WASHINGTON — House conferees reached an accord Monday with Sen. Richard Durbin, D-Ill., on a provision of the regulatory reform bill that would allow the Federal Reserve Board to regulate interchange fees on debit cards.

The agreement signaled that efforts by banks, credit unions and card companies to remove the measure had all but failed.

"Some version is probably going to be in the final legislation," said Oliver Ireland, a partner with the law firm of Morrison & Foerster. "It's in the House offer, it's in the Senate bill. I'm not sure what the process would be that would strip that out."

The interchange agreement came as House conferees prepared to give up on the creation of a stand-alone, independent consumer protection agency. Under a House proposal expected to be offered today, conferees agreed to the Senate's vision of the new regulator, which would be an autonomous unit in the Fed.

But the interchange provision drew most of the attention as Durbin unexpectedly cut a deal directly with House members of the conference committee. The agreement largely leaves Durbin's original provision intact, making some changes so that the Fed would keep authority to regulate debit interchange fees rather than having that power transition to the new consumer agency.

The deal would also let the Fed consider the cost of protecting against fraud when determining whether fees are "reasonable and proportional" — a change from the original language, which only allowed the central bank to consider "incremental" transactional costs.

The agreement would also exempt most prepaid cards under certain conditions, and all prepaid government benefit cards. Several state officials had begun to lobby against the measure in recent weeks, arguing it would cost them millions of dollars.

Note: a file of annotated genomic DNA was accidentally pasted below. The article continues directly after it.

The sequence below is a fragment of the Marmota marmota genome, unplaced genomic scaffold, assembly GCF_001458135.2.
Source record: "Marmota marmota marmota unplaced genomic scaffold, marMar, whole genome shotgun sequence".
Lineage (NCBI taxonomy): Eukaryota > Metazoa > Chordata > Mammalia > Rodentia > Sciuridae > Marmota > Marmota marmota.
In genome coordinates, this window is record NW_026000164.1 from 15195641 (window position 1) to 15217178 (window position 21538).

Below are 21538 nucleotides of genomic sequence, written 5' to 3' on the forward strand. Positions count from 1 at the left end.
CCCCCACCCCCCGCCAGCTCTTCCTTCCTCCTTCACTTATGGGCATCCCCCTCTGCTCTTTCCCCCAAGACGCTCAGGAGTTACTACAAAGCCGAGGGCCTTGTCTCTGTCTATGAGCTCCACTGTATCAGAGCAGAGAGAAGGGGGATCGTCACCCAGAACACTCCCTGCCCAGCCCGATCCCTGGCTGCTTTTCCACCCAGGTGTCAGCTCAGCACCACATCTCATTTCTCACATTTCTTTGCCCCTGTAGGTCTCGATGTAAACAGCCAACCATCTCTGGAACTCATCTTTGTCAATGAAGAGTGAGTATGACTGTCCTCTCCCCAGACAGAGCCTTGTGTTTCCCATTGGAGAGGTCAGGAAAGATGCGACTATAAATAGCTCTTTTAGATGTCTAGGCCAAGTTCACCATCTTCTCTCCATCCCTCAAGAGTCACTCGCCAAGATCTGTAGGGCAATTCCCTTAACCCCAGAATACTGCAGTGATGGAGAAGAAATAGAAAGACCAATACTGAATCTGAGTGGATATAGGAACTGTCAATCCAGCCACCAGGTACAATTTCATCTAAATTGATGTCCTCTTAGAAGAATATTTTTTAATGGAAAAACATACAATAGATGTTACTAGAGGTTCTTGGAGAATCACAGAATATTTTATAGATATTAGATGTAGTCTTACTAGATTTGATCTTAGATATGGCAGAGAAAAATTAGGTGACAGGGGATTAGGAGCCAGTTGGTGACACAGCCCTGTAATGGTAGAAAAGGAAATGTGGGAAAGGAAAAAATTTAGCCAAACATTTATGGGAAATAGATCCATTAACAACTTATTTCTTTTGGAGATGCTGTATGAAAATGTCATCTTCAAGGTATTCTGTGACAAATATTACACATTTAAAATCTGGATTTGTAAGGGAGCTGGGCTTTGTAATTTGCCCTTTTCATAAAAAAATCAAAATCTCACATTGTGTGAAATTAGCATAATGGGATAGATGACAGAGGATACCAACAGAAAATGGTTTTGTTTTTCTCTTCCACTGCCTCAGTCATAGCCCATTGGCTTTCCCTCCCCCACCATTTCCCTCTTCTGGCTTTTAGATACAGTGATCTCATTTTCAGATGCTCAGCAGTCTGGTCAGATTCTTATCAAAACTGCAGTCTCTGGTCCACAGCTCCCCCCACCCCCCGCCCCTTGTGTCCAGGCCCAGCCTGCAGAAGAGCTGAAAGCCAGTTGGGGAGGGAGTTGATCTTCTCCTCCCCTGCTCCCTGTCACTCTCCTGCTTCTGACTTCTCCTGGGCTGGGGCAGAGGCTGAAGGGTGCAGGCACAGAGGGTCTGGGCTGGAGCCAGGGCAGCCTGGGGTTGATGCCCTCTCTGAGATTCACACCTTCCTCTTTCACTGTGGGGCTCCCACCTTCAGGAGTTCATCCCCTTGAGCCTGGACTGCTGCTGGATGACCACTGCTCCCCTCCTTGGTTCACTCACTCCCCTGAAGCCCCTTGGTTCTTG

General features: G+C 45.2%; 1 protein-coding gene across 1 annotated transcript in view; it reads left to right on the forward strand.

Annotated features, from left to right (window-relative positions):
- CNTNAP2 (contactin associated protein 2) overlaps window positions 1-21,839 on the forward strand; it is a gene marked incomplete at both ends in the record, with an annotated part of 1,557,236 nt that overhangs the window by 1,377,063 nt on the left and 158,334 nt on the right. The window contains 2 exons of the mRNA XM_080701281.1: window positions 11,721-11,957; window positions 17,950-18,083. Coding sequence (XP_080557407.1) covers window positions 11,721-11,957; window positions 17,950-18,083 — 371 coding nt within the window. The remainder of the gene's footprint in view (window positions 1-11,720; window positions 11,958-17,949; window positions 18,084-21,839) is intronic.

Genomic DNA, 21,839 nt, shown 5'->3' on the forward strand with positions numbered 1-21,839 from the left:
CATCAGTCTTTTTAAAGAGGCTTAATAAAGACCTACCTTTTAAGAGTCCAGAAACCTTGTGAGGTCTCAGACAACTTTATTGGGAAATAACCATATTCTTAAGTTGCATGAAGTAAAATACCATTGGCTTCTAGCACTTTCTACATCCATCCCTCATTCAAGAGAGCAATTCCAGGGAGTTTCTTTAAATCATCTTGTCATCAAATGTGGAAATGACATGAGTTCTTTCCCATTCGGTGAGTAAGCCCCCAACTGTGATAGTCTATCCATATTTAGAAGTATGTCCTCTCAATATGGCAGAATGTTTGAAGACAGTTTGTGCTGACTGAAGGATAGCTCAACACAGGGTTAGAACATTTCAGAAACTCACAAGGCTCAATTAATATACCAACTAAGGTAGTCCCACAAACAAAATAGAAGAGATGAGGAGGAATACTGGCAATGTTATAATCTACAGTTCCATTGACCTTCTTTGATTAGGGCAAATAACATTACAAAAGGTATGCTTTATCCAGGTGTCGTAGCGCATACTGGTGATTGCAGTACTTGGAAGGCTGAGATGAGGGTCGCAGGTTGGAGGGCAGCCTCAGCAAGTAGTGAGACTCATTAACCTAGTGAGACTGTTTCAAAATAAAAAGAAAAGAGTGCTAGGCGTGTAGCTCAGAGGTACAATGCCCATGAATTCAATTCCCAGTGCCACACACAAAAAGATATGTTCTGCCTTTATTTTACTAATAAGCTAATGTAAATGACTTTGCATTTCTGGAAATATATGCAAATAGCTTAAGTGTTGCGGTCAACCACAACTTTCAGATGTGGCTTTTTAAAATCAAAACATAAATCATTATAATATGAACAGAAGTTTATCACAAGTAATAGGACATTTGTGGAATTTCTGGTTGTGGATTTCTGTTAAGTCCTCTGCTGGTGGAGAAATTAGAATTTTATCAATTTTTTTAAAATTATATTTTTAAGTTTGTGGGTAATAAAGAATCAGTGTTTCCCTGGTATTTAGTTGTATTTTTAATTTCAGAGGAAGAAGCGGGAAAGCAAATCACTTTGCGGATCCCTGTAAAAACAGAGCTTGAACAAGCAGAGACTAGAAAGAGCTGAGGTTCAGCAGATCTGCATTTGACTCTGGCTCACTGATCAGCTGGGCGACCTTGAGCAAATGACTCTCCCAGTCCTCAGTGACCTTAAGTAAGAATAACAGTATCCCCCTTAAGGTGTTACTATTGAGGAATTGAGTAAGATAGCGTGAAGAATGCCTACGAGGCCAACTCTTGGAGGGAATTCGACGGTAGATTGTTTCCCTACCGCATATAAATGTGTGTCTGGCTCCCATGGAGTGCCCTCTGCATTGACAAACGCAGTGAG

The deal would retain a provision that allows merchants to offer discounts for particular payment types, but clarifies that they can only do so for the type of payment, whether credit card, debit card, check or cash, not on the basis of the issuer or network.

Durbin said Monday that he was happy with the deal.

"I'm pleased that we were able to reach an agreement which makes minor changes to strengthen consumer protections and bring competition to a market where there is none," Durbin said.

With his approval, the Senate is expected to largely accept the House offer concerning the interchange provision.

Industry representatives said the agreement is not an improvement. "We oppose regulation of interchange," said Floyd Stoner, the chief lobbyist of the American Bankers Association. "We do not believe that the House's offer significantly changes anything."

But House conferees were also set to suggest other changes concerning consumer protection and mortgage provisions.

Although House Financial Services Committee Chairman Barney Frank has said he was unhappy with putting the consumer agency in the Fed, the offer would keep the Senate structure.

Instead, it would focus on widening its scope. The proposal would specifically subject payday lenders, money remitters, check cashers and private student lenders to supervision by the bureau. It would also strike a provision that would force the bureau to float its rules past prudential regulators first and either incorporate their requested changes or submit a written explanation why they had not.

The offer also sought to beef up language that allows the Office of the Comptroller of the Currency to preempt state laws. Under the Senate bill, the OCC can preempt state consumer laws on a case-by-case basis if they interfere with the business of banking. But House conferees are seeking to add an additional hurdle that would force the OCC to prove that a substantive federal consumer protection standard is in place before it can preempt state law.

The House proposal also calls for dropping a Senate provision that let regulators exempt qualified mortgages from a 5% risk-retention provision.

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